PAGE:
We think after we build this new PCB we can go for the croudfunded manufacturing run. It's mostly surface-mount, and we expect to sell assembled boards in this run, and then the next version will be fully-packaged radios.
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Matt Ettus has a story about a Chinese cloner of the USRP. The guy tells Chinese customers that it is illegal for them to buy from Ettus, they must buy from the cloner instead. Then, when they have problems and require serivce, he tells them to get it from Ettus. Who of course made nothing from their device sales and can not afford to service them.
This is not following the rules of Open anything. It's counterfeiting.
So, sometimes it is necessary to change the license a little so that you will not be a chump. I discussed the fact that the hardware is fully disclosed but not Open Hardware licensed with RMS, the software is 100% Free Software, and there is a regulatory chip you can't write. We can go for Respects Your Freedom certification that way..
I've paid my dues as far as "Open" is concerned, and Chris has too. This is all we can give you this time.
The case selection was so that we'd have at least one case that would work. We did not take much time on it. We'd be happy to have other people designing and selling cases.
The version after this one requires cases that look like real radios. That is going to be a bigger problem. We don't yet have a mold-design partner, etc.
We implement it as a chip that intercepts the serial bus to the VFO chip, and disallows certain frequencies. On FCC-certified equipment we might have to make that chip and the VFO chip physically difficult to get at by potting them or something. This first unit is test-equipment and does not have the limitation.
Anyone who is good at electronics can get around regulatory lockouts. We're not allowed to make it easy. But nor are we technically able to make it impossible.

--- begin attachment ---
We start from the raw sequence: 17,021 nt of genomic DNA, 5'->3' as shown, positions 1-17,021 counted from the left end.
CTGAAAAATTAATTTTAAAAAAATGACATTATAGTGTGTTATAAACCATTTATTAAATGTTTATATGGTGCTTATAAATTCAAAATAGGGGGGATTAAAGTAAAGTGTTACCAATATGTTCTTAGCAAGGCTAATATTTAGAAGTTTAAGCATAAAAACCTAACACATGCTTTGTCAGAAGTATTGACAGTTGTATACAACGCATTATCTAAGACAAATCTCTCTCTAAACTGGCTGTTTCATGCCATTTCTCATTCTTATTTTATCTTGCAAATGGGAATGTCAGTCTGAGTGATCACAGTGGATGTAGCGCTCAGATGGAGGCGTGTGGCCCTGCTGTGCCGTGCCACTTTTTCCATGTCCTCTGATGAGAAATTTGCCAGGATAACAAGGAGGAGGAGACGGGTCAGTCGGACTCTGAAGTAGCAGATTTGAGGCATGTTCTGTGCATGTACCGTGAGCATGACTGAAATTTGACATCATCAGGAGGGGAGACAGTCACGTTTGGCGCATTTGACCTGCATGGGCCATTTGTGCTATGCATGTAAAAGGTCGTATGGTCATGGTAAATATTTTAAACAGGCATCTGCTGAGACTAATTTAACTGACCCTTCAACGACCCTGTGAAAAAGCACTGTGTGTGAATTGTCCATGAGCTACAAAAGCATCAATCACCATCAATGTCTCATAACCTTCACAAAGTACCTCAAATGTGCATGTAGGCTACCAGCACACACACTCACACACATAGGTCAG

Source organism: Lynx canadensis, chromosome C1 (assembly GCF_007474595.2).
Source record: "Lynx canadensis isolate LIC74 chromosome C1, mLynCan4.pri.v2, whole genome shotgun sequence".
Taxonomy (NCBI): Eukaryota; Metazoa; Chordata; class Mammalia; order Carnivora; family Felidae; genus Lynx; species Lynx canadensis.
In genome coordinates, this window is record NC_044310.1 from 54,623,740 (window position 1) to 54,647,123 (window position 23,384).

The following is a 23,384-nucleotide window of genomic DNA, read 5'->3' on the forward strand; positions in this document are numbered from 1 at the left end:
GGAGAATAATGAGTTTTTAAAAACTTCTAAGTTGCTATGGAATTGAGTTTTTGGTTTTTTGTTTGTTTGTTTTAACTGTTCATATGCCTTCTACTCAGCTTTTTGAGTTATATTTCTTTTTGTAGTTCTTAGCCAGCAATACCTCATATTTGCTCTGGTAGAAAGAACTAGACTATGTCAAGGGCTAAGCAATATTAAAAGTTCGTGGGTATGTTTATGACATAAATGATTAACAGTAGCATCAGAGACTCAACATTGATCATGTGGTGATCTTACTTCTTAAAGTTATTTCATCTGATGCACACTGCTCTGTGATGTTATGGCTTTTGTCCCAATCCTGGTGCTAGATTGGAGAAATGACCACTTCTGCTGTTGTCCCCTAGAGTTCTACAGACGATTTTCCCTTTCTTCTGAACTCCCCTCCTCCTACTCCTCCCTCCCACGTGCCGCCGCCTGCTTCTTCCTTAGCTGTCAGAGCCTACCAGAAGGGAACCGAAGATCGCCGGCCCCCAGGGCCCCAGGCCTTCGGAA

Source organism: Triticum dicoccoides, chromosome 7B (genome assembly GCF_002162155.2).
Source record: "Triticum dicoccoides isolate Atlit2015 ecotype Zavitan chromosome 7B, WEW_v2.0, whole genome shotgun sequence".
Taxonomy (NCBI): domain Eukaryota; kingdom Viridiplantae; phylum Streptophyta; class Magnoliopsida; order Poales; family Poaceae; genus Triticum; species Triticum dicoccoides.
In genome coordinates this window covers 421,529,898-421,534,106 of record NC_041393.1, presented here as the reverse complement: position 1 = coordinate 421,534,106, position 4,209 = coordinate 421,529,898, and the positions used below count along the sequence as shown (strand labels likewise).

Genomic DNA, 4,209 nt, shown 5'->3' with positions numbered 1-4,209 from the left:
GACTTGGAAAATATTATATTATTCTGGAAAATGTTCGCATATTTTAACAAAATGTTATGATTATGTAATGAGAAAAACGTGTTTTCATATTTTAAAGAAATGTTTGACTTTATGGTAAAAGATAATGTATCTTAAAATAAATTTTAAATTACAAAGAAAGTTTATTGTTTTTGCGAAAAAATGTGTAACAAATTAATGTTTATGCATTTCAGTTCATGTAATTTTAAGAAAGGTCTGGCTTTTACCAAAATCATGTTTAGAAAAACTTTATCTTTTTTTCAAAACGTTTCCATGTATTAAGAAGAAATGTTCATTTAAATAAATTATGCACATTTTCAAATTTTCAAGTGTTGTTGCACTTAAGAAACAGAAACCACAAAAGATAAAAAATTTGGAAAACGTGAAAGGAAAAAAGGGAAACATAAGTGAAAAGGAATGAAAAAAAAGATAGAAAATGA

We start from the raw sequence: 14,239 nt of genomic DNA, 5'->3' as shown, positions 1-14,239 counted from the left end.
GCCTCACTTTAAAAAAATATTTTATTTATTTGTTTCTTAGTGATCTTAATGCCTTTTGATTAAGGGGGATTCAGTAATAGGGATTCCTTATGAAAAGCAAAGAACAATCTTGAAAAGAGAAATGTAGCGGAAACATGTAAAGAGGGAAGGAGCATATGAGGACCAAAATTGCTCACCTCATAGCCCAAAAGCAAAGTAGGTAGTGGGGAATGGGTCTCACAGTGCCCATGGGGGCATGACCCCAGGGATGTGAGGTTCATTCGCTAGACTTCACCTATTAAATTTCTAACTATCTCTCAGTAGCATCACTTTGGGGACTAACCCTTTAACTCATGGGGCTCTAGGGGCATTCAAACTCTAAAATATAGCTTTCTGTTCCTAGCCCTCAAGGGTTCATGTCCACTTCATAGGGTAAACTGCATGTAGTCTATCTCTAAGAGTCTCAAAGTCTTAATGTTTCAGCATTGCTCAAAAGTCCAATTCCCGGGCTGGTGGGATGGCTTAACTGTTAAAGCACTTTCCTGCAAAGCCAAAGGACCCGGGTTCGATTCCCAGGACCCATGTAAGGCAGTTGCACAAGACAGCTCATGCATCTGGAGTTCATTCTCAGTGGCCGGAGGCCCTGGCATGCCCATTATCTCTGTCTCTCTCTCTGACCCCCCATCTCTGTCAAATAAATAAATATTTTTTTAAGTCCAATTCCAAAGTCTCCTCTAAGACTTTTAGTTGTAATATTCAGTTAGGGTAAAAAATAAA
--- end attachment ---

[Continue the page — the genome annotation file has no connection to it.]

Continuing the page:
U.S. regulation only allows Part 95 certified radios to be used on GMRS, and Part 95 requires that the radio be pretty well locked down. But all of those Asian imports are certified for Part 90 and there are lots of users putting them on both Amateur and GMRS. If FCC wanted to push the issue with any particular licensee, they could.
The D-STAR issue is not really ICOM's fault. JARL designed D-STAR (not ICOM) and put the AMBE codec in it because nobody believed that you could have a good open codec at the time. We now have Codec2 (a project I evangelized and recruited the developer) which is fully open. And we do have a software AMBE decoder in Open Source, although the patents won't let us use it. That is why I am working on the patent issue (as noted in the last slide of the presentation).
I know about the counterfeit FTDI chips, and Matt Ettus told me what has happened with the Chinese clone of USRP. We know what to do.
And it's because of No-Code. We looked at the licensing statistics and thought we'd preside over the end of Amateur Radio in our own lifetimes. That's the main reason I worked on no-code. There was really strong opposition among the old contingent, and ARRL fought to preserve the code for as long as they could. Someone even asked me to let Amateur Radio die with dignity rather than sully it with no-code hams. Gee, I am glad that fight is over.